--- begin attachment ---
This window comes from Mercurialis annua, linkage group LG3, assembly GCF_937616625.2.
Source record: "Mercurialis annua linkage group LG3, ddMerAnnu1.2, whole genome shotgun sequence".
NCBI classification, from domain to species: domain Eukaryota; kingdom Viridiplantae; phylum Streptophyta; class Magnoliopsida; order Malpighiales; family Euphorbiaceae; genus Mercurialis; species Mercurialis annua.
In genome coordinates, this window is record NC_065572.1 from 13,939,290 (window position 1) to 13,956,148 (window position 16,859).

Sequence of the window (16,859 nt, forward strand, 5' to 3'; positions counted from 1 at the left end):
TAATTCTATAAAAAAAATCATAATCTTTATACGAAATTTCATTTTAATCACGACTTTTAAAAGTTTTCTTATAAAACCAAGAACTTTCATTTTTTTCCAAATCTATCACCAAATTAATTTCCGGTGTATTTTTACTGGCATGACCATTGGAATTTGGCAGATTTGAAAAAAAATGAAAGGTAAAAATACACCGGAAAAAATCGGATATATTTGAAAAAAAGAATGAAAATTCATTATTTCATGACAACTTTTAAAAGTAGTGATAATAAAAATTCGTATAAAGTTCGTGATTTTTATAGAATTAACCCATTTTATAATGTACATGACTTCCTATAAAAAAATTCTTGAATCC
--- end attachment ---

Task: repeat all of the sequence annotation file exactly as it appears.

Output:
This window comes from Mercurialis annua, linkage group LG3, assembly GCF_937616625.2.
Source record: "Mercurialis annua linkage group LG3, ddMerAnnu1.2, whole genome shotgun sequence".
NCBI classification, from domain to species: domain Eukaryota; kingdom Viridiplantae; phylum Streptophyta; class Magnoliopsida; order Malpighiales; family Euphorbiaceae; genus Mercurialis; species Mercurialis annua.
In genome coordinates, this window is record NC_065572.1 from 13,939,290 (window position 1) to 13,956,148 (window position 16,859).

Sequence of the window (16,859 nt, forward strand, 5' to 3'; positions counted from 1 at the left end):
TAATTCTATAAAAAAAATCATAATCTTTATACGAAATTTCATTTTAATCACGACTTTTAAAAGTTTTCTTATAAAACCAAGAACTTTCATTTTTTTCCAAATCTATCACCAAATTAATTTCCGGTGTATTTTTACTGGCATGACCATTGGAATTTGGCAGATTTGAAAAAAAATGAAAGGTAAAAATACACCGGAAAAAATCGGATATATTTGAAAAAAAGAATGAAAATTCATTATTTCATGACAACTTTTAAAAGTAGTGATAATAAAAATTCGTATAAAGTTCGTGATTTTTATAGAATTAACCCATTTTATAATGTACATGACTTCCTATAAAAAAATTCTTGAATCC